DAYTON, Ohio (December 2017) – Recently, the city of Dayton announced it has formed a special task force to review the background, uses, finances and governing structure of the Dayton Convention Center. This task force, made up of a wide variety of community leaders, will look closely at the future of this building and make recommendations to the Dayton City Commission by April 2018.
Originally built in 1973, the 150,000 square-foot center at Fifth and Main Streets downtown is attached to an enclosed 1,416-space parking garage. Renovations on the convention center occurred in both 1988 and 2000. The building and attached garage are owned by the city and its operations are primarily funded by parking and user fees and a local hotel/motel bed tax which is typical of most facilities. However, in recent years the convention center has run at a deficit and has required additional funding from the city.
Perhaps the biggest question the task force must grapple with is if a facility of this size is needed in our region and if so, how will we as a community use it, maintain it and fund it. If the group sees no need for its use, then they should recommend its disposal to city leaders.
These may not be easy questions to answer and all options should clearly be open for discussion. The task force must look at economic benefits and as if they warrant the ongoing sustainability of the structure and its use.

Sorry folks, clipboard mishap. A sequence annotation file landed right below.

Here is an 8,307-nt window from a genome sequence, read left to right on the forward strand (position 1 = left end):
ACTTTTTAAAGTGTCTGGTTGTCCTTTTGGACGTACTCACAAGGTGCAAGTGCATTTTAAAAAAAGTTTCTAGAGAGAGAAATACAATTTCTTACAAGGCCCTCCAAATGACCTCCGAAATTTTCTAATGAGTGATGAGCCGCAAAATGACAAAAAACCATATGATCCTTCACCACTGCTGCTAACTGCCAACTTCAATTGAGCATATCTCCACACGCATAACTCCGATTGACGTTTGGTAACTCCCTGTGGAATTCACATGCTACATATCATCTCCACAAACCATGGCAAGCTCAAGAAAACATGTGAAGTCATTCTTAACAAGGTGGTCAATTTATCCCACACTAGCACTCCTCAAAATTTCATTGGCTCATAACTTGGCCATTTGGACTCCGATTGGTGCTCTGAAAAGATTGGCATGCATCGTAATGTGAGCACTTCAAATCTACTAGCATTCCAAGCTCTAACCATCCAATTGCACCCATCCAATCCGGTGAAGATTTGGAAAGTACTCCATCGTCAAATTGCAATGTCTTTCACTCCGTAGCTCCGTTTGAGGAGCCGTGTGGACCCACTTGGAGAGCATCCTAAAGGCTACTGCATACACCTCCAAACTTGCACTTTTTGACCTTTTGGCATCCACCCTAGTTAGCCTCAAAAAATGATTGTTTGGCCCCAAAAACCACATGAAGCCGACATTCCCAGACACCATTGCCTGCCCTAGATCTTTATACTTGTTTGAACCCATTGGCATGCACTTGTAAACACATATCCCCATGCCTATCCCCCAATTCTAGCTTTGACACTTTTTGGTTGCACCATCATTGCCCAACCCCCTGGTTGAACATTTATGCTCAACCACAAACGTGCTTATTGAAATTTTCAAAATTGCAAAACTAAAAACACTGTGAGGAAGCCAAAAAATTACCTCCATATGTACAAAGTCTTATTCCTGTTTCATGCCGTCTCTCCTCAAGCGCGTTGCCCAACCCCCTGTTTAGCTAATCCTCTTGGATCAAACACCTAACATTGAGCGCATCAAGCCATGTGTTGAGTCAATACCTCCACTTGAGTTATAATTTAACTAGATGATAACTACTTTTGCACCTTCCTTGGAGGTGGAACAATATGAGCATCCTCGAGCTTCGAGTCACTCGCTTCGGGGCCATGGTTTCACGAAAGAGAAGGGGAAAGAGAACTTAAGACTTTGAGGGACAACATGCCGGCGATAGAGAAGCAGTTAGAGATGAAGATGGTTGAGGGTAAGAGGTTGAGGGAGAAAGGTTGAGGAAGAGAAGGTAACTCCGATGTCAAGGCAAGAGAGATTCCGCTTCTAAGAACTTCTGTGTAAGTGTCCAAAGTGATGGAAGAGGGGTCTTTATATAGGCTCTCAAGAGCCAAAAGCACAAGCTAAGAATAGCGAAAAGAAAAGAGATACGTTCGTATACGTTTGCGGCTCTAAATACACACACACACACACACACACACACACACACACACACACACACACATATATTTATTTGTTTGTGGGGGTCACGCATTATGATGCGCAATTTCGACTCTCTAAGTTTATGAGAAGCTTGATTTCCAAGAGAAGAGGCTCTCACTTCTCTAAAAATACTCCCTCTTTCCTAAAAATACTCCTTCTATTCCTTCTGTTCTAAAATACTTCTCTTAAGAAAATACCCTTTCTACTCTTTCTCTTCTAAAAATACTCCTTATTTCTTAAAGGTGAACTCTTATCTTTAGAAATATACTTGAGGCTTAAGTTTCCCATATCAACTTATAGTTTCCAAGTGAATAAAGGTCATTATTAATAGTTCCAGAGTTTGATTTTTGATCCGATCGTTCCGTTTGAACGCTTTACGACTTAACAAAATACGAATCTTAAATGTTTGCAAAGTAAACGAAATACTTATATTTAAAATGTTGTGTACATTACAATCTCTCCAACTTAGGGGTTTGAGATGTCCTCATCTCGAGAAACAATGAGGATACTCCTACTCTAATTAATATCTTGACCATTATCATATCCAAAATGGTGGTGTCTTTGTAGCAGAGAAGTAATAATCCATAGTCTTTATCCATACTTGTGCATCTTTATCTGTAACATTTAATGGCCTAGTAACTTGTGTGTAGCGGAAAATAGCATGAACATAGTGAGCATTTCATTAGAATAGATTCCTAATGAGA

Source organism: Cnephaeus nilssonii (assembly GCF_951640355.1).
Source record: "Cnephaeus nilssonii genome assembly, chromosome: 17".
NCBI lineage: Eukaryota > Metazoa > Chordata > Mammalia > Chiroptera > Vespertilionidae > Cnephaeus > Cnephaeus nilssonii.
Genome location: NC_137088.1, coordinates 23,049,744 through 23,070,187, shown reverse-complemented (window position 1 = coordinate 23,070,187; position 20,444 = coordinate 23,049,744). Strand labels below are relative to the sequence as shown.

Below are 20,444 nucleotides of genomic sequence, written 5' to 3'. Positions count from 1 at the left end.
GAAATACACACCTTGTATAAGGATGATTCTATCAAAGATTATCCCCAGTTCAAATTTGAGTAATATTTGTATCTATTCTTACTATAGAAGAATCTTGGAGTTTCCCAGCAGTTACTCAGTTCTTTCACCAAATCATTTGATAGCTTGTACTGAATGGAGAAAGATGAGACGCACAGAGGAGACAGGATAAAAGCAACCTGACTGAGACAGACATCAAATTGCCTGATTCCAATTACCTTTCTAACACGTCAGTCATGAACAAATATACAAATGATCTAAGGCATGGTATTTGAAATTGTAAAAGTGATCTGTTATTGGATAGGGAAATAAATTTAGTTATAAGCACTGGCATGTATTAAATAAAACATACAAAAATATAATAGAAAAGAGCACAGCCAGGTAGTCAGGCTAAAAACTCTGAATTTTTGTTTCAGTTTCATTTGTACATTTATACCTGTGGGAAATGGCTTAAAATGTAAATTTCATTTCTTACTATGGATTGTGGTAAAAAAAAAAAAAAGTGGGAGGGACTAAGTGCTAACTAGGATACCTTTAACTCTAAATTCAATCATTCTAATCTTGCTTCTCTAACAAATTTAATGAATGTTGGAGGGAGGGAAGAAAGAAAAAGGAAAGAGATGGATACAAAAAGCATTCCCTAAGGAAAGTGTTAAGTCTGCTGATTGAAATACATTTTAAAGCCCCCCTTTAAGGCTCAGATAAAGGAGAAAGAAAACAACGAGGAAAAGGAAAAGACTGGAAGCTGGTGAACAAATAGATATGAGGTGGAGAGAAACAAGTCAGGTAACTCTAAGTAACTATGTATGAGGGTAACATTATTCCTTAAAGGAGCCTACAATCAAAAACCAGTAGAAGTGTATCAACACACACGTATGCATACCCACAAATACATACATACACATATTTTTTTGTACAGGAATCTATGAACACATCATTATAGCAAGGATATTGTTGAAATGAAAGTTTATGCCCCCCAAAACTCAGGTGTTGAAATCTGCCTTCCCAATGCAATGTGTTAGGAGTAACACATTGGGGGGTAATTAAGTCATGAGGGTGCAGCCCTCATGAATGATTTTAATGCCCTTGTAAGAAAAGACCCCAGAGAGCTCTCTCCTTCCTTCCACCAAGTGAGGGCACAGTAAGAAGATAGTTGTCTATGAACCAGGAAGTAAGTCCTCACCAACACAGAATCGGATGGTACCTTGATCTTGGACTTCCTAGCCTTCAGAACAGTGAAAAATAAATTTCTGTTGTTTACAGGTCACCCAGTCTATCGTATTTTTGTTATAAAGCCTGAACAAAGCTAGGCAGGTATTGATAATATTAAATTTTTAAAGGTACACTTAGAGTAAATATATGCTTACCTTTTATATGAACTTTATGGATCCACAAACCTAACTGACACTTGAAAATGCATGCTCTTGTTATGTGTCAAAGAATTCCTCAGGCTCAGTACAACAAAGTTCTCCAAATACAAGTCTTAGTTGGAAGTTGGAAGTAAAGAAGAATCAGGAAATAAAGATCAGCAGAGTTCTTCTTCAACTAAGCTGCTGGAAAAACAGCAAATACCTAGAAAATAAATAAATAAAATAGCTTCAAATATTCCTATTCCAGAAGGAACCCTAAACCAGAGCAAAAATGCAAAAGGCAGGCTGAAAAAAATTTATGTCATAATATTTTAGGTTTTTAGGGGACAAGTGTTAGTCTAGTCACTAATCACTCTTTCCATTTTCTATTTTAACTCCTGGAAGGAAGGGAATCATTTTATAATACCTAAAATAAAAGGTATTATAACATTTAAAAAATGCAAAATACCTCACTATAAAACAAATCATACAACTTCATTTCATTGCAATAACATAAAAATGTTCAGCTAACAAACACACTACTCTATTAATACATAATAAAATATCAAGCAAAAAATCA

In full disclosure, city leadership has asked both city Commissioner Chris Shaw and me to co-chair this task force. Chris, a local business owner and elected city leader, is an obvious choice and will ultimately have a direct pipeline to his fellow commissioners once a recommendation is made. I, on the other hand, was concerned about the possibility of a conflict of interest in the deliberations since the chamber leases space (and has done so since 1988) from the city for its offices. I have tried to fully vet that issue with the city leaders and my board in order to protect the decision-making process.
Whatever the case, whether it be to demolish the facility; sell it for reuse; or create a plan to sustain it, the task force must work together to deliver recommendations that are both pertinent to the future success of downtown and our region and how the city can be good stewards of public tax dollars.
The group, once it reports to the city leadership, will be open and transparent with its decision and methodology.
To download a PDF of this article as it appeared in the Dayton Daily News, click here.
Phillip L. Parker, CAE, CCE
President & CEO
Dayton Area Chamber of Commerce